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“Mum, I’m not very excited about this meal,” my 11 year old son confided, when I told him I was making a WWII ration recipe for Lentil Sausages. I mustered a tone of enthusiasm to explain that today is the 100th birthday of the great food educator and cookery writer Marguerite Patten, and that people all over the world are cooking from her great oeuvre.  And because it’s also British Sausage Week (to coincide with Bonfire Night tomorrow) and there’s a climate crisis in which meat plays a not insignificant role, I find myself especially interested in mock-meat kinds of meals.

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So it was that earlier in the day I’d set out to join in on #Marguerite100, an international cook-along networked through social media and documented in this Storify.

I love so many of her books, but today The Victory Cookbook spoke to me with its chapter headings so revealing of British society of the WW2 years: Family Celebrations; Street Parties; Children’s Celebrations; Voluntary Services Celebrations; Celebrations in Cities and Towns — Factories, Shelters; and the Forces Victory representing cuisines local to the far-flung places where fighting men found themselves at the end of the war.

So this would be a meal befitting a celebration, something happy, something that wasn’t going to be darkened by any fact of rationing or meatlessness, and thus the revelation that the term “sausage” is more akin to the rabbit in Welsh Rarebit, or the game bird in Scotch Woodcock, evocative of a shape and the centrepiece on a plate more than anything flavour-resembling or textural.

(Things have changed in this regard.  I’m loving this list of Vegan Meatballs for all the efforts to really get at a satisfying structural coherence and meaty texture.)

“As a member of the Food Advice Division in the Ministry of Food,” Marguerite writes,

“I had the opportunity to visit various factories and to talk to the workers during meal breaks about war-time recipes.  Factory workers, both men and women, worked incredibly hard in day and night shifts, especially in armament and aircraft factories. Breaks in the work schedule, in the canteens or round tea trolleys of the factory floor, were cheerful interludes, usually with music as a form of relaxation.  The days following VE and VJ Days must have been full of celebration in the canteens, and canteen cooks would certainly have done their best to embellish the standard menus. [This recipe has] been selected from standard factory canteen menus, though quantities have been reduced.”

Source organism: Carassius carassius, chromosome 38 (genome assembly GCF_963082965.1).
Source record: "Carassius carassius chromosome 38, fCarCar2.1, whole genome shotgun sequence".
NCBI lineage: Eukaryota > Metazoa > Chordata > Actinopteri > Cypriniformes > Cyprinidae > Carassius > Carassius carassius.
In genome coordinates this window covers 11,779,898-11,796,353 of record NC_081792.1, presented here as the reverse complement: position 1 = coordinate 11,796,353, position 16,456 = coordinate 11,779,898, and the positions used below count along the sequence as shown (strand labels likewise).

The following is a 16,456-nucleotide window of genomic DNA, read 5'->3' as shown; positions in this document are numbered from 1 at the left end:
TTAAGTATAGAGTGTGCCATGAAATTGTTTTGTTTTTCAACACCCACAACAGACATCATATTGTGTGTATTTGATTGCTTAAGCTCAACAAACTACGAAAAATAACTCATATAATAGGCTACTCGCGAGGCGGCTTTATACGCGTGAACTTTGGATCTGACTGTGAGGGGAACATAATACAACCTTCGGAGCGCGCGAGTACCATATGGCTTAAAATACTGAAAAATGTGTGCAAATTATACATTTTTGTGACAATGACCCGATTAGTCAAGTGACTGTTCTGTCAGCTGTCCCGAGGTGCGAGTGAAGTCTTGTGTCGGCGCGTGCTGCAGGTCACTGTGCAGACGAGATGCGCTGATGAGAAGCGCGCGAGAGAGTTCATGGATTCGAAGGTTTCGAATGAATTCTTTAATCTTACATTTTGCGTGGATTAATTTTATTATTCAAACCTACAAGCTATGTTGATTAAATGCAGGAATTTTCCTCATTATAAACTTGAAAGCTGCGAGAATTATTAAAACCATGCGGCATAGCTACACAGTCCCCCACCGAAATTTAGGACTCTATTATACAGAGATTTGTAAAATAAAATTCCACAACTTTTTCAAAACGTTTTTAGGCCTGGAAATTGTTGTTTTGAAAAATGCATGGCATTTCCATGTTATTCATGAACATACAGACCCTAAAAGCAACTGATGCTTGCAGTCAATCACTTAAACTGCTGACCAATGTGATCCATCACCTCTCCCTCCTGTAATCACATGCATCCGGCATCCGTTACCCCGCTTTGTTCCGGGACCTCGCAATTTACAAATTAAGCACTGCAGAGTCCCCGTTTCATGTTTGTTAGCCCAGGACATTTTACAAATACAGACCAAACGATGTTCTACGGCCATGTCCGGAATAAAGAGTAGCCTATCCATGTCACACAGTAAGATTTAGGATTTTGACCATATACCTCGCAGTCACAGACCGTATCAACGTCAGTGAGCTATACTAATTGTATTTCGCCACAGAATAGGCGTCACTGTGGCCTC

The recipe (forgive me my hurry) in a photograph:

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Working through it was fun because I realised a few things:

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That the stock that comes from simmering red lentil and onions and lots of salt and pepper and fresh sage is delicious and a worthy broth in itself, which I will make again and vary into proper soups.

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That it’s enjoyable to sieve bread crumbs from stale bread through a colander to harvest the finest ones, and that the thrift of using them is ever-satisfying:

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That a pleasure of this disturbingly warm autumn (what happened to seasons?) is that the parsley is still abundantly growing:

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And that whizzing it with a little olive oil was an easy way to extend the parsley flavour through the lentil and potato mashes.

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Rolling the mixture into sausage shapes, and coating with breadcrumbs was actually a bit of a faff, because without much binder (or egg, because I was following her recipe and the egg, she states, is for coating) these “sausages” are really fragile.

So I pan-friend them, taking a lot of care really, then removed them to a baking sheet and the oven, where they sat on low heat for quite a while, and ended up what I might think of more as a vegetarian rissole.  Not unbreakable though. Some looking better than others for the wear and tear.

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But never mind.

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I enjoyed serving these Lentil Sausages with lots of buttery boiled carrots and roasted kale and lacto-fermented Piccalilly (to be shared soon with fellow fermenters).  No one complained.